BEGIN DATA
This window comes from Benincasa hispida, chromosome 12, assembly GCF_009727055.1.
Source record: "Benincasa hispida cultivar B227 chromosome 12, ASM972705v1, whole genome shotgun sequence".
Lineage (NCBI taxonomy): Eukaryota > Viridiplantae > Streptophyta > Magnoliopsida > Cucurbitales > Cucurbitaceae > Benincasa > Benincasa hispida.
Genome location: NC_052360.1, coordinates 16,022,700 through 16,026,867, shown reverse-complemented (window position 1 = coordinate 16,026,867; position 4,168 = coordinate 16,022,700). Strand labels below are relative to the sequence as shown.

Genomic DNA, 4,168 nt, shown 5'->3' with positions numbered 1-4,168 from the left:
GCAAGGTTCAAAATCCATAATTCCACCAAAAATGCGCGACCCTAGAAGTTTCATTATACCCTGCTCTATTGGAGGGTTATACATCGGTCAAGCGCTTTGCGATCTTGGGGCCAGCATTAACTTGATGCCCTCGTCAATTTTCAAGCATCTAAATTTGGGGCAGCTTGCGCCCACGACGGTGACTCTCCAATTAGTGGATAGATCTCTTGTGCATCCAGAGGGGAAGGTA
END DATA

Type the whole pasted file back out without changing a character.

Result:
This window comes from Benincasa hispida, chromosome 12, assembly GCF_009727055.1.
Source record: "Benincasa hispida cultivar B227 chromosome 12, ASM972705v1, whole genome shotgun sequence".
Lineage (NCBI taxonomy): Eukaryota > Viridiplantae > Streptophyta > Magnoliopsida > Cucurbitales > Cucurbitaceae > Benincasa > Benincasa hispida.
Genome location: NC_052360.1, coordinates 16,022,700 through 16,026,867, shown reverse-complemented (window position 1 = coordinate 16,026,867; position 4,168 = coordinate 16,022,700). Strand labels below are relative to the sequence as shown.

Genomic DNA, 4,168 nt, shown 5'->3' with positions numbered 1-4,168 from the left:
GCAAGGTTCAAAATCCATAATTCCACCAAAAATGCGCGACCCTAGAAGTTTCATTATACCCTGCTCTATTGGAGGGTTATACATCGGTCAAGCGCTTTGCGATCTTGGGGCCAGCATTAACTTGATGCCCTCGTCAATTTTCAAGCATCTAAATTTGGGGCAGCTTGCGCCCACGACGGTGACTCTCCAATTAGTGGATAGATCTCTTGTGCATCCAGAGGGGAAGGTA